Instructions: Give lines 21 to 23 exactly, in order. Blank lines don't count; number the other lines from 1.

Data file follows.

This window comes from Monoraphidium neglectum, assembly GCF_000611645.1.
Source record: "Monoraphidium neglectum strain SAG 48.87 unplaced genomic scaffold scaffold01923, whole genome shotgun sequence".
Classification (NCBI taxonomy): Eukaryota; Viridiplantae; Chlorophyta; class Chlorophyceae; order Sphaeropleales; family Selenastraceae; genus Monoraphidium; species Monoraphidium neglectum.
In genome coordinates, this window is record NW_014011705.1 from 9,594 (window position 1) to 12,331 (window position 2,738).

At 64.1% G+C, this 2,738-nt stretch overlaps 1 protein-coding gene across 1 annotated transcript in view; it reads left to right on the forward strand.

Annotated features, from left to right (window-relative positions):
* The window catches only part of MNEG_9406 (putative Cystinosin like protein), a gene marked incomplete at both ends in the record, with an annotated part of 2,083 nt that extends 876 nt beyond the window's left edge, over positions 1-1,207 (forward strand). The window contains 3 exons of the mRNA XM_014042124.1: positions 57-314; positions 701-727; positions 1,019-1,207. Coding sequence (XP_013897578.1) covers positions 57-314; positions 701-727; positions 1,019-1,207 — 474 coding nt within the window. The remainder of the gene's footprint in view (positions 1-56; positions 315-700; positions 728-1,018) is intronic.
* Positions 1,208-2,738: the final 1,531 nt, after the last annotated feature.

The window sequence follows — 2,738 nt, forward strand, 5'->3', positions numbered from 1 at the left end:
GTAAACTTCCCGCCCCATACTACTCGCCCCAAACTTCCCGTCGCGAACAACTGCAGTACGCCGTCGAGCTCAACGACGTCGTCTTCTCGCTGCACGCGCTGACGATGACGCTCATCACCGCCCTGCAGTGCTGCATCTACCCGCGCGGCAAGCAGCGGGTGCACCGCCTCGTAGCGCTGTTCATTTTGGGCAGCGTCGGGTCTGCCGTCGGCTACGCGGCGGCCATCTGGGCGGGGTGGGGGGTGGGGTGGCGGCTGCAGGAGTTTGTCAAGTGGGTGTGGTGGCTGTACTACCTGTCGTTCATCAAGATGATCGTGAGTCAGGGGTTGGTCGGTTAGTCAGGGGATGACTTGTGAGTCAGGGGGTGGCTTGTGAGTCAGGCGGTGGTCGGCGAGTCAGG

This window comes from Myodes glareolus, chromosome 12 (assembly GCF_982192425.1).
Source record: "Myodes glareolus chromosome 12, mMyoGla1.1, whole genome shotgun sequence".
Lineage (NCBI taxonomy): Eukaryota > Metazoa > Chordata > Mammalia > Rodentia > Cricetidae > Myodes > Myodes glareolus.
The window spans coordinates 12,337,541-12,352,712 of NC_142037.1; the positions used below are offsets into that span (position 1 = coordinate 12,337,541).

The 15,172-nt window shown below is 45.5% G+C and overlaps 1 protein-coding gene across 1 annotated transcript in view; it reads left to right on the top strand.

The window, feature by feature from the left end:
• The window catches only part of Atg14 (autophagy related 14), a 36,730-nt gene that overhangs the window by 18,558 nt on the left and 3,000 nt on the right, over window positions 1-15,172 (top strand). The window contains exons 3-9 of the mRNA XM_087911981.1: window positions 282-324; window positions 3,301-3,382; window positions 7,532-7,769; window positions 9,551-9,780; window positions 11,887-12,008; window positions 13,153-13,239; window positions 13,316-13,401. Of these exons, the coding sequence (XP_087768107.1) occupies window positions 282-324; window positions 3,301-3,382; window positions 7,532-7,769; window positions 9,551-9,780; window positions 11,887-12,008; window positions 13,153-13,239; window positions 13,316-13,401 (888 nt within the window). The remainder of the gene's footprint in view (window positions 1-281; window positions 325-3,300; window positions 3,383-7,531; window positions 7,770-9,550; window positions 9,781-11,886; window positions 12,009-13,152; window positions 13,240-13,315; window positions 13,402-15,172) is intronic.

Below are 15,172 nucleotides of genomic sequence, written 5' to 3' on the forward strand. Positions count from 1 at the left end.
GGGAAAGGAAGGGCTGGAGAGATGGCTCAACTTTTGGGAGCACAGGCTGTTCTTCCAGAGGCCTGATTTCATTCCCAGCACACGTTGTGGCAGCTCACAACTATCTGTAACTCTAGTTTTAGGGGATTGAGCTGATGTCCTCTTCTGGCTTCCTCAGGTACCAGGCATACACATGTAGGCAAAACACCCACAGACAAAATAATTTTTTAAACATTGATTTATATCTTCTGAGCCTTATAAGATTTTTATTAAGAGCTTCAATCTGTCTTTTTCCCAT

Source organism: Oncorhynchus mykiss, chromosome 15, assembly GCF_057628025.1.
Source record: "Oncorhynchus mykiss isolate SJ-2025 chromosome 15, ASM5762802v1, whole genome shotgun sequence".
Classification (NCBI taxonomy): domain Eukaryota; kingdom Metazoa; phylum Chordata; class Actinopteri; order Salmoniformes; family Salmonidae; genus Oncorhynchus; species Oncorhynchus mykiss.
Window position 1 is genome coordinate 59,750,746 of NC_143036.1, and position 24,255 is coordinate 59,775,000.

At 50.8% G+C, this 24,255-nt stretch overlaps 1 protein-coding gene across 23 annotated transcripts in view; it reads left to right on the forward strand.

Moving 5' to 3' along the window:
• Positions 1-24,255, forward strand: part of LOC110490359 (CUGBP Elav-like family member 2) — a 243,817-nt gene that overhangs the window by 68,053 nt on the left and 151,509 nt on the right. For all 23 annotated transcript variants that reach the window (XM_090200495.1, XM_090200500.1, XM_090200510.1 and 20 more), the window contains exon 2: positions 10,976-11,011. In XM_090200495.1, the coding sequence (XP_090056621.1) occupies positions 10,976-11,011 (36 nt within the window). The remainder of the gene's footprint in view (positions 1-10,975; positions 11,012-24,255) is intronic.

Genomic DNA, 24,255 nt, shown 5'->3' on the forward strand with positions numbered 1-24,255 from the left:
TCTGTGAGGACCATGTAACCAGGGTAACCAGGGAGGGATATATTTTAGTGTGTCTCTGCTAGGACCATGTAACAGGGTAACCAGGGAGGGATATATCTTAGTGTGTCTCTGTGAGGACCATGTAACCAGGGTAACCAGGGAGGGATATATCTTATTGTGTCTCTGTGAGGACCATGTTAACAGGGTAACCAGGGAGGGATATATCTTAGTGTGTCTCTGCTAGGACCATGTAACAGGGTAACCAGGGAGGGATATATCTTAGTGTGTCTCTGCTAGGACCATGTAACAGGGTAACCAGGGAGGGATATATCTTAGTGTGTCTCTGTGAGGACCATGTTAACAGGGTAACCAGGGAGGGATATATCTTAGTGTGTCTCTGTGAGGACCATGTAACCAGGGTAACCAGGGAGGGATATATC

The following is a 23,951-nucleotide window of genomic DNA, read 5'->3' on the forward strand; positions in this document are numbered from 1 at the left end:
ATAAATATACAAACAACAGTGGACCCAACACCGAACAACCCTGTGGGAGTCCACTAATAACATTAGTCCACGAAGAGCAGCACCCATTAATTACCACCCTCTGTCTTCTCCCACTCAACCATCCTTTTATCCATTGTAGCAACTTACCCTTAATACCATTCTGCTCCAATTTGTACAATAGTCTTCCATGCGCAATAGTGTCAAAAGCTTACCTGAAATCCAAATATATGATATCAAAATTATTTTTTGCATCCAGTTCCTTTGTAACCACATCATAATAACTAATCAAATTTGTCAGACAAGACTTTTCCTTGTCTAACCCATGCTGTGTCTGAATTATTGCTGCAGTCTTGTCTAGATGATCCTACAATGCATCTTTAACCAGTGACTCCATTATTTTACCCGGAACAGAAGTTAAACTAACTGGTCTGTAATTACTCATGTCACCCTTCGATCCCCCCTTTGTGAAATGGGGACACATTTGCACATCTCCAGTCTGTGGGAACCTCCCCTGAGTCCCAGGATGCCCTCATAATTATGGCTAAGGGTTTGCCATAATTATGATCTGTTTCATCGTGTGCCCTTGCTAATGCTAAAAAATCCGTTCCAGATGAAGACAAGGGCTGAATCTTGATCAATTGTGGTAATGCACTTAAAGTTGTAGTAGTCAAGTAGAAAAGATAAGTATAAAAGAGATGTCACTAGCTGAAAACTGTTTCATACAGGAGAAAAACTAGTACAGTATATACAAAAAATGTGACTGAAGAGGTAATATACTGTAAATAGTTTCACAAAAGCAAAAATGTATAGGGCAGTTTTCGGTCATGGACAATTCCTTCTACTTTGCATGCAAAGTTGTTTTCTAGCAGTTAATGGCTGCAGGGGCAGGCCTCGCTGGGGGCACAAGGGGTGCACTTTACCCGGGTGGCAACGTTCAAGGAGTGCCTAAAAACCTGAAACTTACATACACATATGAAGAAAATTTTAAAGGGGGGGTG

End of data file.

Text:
Source record: "Oncorhynchus mykiss isolate SJ-2025 chromosome 15, ASM5762802v1, whole genome shotgun sequence".
Classification (NCBI taxonomy): domain Eukaryota; kingdom Metazoa; phylum Chordata; class Actinopteri; order Salmoniformes; family Salmonidae; genus Oncorhynchus; species Oncorhynchus mykiss.
Window position 1 is genome coordinate 59,750,746 of NC_143036.1, and position 24,255 is coordinate 59,775,000.